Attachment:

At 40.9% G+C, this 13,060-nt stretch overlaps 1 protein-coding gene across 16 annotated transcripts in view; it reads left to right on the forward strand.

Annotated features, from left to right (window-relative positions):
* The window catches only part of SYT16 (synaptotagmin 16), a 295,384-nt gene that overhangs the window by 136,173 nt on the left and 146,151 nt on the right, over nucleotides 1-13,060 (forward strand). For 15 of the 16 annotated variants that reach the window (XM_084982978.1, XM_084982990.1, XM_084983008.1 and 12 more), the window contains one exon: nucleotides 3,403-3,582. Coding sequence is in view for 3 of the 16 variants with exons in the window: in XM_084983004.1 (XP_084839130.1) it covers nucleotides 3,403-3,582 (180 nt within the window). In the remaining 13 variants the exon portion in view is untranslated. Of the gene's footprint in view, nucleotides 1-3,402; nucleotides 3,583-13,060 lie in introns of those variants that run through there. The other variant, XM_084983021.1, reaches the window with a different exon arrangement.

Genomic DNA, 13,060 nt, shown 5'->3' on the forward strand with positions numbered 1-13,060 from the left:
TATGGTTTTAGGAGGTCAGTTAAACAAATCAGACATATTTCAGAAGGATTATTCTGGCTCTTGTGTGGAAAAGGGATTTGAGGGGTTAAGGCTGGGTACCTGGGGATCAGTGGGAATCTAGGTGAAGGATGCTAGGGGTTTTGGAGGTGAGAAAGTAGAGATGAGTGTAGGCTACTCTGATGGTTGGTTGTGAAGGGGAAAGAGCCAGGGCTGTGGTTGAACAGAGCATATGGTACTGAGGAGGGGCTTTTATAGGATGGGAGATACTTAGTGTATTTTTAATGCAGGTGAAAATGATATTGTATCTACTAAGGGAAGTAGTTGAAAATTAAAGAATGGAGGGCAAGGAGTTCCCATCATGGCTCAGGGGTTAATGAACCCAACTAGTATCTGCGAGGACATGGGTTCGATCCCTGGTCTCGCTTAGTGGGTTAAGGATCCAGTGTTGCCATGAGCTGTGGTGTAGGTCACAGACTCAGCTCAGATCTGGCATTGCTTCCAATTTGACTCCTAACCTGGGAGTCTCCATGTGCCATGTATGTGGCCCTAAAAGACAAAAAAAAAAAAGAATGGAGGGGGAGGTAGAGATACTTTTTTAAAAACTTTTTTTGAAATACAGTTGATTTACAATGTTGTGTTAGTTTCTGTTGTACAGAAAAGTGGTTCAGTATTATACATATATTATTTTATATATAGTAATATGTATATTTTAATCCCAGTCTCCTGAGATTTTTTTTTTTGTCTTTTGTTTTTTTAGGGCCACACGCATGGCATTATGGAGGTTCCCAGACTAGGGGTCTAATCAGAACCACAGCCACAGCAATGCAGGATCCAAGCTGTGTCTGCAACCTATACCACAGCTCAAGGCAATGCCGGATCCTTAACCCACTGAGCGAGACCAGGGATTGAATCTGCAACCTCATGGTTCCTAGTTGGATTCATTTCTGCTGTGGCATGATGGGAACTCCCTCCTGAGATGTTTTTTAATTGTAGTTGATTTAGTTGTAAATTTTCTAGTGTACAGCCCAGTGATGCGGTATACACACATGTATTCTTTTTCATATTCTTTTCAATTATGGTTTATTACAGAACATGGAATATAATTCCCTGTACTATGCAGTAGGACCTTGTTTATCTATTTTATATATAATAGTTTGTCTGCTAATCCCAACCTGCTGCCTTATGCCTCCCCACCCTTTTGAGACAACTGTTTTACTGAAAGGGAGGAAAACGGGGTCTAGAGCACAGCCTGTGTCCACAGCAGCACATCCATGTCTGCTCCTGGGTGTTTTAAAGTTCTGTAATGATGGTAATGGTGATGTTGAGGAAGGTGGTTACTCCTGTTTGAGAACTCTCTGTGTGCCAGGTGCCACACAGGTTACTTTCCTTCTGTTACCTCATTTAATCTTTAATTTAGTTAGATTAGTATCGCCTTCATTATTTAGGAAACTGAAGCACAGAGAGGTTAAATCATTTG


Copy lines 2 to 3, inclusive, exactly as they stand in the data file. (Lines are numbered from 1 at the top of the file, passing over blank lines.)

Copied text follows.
Annotated features, from left to right (window-relative positions):
* The window catches only part of SYT16 (synaptotagmin 16), a 295,384-nt gene that overhangs the window by 136,173 nt on the left and 146,151 nt on the right, over nucleotides 1-13,060 (forward strand). For 15 of the 16 annotated variants that reach the window (XM_084982978.1, XM_084982990.1, XM_084983008.1 and 12 more), the window contains one exon: nucleotides 3,403-3,582. Coding sequence is in view for 3 of the 16 variants with exons in the window: in XM_084983004.1 (XP_084839130.1) it covers nucleotides 3,403-3,582 (180 nt within the window). In the remaining 13 variants the exon portion in view is untranslated. Of the gene's footprint in view, nucleotides 1-3,402; nucleotides 3,583-13,060 lie in introns of those variants that run through there. The other variant, XM_084983021.1, reaches the window with a different exon arrangement.